BlueVine Adds $12M From M12 To Round Of Funding

30. July 2018.








BlueVine, the FinTech startup that recently announced a $60 million round of financing, has added $12 million to its Series E round of funding from M12, Microsoft’s venture capital fund.

According to a report in VentureBeat, the $12 million brings BlueVine’s total Series E round of funding to $72 million. In June, the company announced it had raised $60 million in a round of funding that was led by Menlo Ventures and includes new investors such as SVB Capital. All major existing investors also participated in the round, the company said.

BlueVine said at the time that the new financing will go to support its plan to expand its invoice factoring and business line of credit products, and to explore new product categories that cater to small and medium-sized businesses. The company said it will also use some of the proceeds from the funding to pick up the pace of research and development hiring.

Founded in 2013, BlueVine is one of the leading FinTech players in online small business lending. The company’s total funded volume since inception is expected to top $1 billion in 2018. According to VentureBeat, BlueVine has raised about $590 million since its inception, with about three-quarters coming during 2018. In May, noted the report, it announced a $200 million revolving credit facility with Credit Suisse.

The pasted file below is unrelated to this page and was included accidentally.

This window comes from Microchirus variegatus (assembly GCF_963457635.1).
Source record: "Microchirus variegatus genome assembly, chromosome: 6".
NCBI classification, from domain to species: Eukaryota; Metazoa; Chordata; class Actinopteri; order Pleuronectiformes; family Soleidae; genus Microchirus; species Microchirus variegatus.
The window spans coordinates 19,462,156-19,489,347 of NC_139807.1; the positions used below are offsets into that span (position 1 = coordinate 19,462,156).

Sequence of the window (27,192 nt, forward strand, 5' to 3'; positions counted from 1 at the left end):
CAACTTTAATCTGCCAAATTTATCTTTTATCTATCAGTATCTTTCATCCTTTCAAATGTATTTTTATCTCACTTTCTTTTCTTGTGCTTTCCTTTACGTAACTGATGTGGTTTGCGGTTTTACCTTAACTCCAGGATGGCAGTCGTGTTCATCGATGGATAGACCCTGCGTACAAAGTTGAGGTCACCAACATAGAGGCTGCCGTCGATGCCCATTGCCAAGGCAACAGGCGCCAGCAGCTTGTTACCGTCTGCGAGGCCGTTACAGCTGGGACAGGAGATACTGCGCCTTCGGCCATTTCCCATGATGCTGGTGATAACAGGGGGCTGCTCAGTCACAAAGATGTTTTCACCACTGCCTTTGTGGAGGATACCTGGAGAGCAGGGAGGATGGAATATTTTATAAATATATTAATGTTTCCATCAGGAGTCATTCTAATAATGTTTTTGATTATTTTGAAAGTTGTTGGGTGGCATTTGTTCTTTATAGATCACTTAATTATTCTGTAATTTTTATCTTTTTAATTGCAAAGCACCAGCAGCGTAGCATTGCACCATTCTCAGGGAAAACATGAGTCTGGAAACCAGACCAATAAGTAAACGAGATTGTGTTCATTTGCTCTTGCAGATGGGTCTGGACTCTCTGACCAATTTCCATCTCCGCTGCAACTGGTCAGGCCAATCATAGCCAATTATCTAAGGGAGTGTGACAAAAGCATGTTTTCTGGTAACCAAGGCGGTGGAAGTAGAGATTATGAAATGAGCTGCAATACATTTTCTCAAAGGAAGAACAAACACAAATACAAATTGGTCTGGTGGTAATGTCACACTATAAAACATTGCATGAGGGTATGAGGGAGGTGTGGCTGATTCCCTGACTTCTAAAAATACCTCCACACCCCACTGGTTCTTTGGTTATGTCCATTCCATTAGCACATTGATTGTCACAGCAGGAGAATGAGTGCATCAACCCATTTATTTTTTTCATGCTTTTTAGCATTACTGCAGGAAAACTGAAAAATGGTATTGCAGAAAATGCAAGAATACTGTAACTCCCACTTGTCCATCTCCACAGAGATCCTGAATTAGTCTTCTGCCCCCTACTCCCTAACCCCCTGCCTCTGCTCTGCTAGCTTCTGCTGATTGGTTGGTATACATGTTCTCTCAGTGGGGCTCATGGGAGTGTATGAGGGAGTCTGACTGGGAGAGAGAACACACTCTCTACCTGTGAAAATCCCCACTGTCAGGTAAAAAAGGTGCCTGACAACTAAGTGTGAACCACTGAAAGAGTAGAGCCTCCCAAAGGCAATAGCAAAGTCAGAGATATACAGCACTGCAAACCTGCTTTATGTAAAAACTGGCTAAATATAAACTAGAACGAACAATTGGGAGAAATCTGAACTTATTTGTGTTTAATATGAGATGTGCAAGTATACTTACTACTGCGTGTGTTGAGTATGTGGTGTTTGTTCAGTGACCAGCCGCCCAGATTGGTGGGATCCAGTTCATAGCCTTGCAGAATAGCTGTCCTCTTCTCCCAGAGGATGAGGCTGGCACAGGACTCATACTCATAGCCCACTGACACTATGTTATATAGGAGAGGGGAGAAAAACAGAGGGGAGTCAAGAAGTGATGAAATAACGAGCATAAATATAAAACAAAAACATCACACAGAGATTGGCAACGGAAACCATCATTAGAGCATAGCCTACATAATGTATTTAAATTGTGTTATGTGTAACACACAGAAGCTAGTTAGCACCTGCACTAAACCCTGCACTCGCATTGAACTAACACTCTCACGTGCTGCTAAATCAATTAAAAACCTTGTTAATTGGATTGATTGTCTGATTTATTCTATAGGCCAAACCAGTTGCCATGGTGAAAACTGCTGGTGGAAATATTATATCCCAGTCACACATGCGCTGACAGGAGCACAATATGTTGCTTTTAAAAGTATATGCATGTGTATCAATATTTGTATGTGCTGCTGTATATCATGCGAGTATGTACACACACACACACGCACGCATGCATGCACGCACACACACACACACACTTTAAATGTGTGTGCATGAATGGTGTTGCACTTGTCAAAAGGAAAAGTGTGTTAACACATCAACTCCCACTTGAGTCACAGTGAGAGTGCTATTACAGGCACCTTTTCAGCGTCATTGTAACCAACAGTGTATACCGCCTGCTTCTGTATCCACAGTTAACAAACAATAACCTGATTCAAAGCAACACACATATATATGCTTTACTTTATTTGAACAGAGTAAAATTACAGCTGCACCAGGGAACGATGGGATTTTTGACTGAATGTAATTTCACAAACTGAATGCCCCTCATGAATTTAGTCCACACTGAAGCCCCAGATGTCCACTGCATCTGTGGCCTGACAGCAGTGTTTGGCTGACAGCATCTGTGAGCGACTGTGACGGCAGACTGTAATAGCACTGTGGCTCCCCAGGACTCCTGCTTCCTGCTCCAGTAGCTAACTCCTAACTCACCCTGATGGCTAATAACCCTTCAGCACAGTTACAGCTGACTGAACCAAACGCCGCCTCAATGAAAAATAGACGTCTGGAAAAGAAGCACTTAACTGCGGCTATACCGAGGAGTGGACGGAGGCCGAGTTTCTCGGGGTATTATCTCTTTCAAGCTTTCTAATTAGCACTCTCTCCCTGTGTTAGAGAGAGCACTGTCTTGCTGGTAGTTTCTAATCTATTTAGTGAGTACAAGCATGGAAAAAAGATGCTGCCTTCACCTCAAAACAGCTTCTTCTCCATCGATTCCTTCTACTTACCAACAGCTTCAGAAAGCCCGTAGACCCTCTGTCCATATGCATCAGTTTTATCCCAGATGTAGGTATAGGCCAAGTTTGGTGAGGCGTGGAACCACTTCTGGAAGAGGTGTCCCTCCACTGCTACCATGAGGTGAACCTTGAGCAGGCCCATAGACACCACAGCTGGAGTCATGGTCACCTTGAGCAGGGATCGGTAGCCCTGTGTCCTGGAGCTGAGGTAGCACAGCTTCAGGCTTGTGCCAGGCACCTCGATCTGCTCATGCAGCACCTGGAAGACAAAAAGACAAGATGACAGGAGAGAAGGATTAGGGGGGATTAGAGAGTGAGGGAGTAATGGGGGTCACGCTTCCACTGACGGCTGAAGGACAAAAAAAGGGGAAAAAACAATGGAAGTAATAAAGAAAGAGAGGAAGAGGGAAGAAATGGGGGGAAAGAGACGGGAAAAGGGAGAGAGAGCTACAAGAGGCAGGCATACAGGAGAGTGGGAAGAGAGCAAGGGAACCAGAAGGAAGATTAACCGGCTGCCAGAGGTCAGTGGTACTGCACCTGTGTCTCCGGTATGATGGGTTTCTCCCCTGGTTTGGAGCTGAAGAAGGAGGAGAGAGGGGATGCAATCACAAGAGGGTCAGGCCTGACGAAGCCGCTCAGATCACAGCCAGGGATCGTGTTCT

“The company’s [BlueVine] market traction to date has been impressive, and we believe their technology and talent have set them on the path for continued growth,” said M12 Partner Elliott Robinson in the report. “We look forward to seeing what they do next.”

The landscape in SMB lending is almost totally unrecognizable from what it was even a short five years ago, BlueVine Founder and CEO Eyal Lifshitz told Karen Webster shortly after his firm’s latest $60 million funding round was announced. Though most of today’s businesses are comfortable and familiar with borrowing from an online lender, that would have been the territory of early adopters just five years ago. Most businesses still looked to banks, despite the fact that in the wake of the financial crisis and subsequent credit crunch, lending from banks more or less ground to a halt where SMBs were concerned. But as SMBs nationwide continued to need access to credit, a half-decade ago was a great time to start a small business lending firm.

“We’ve really seen the industry mature,” Lifshitz observed. “A few years ago, we saw a lot of small firms experimenting in this space, and there was a ton of money poured into the segment.”

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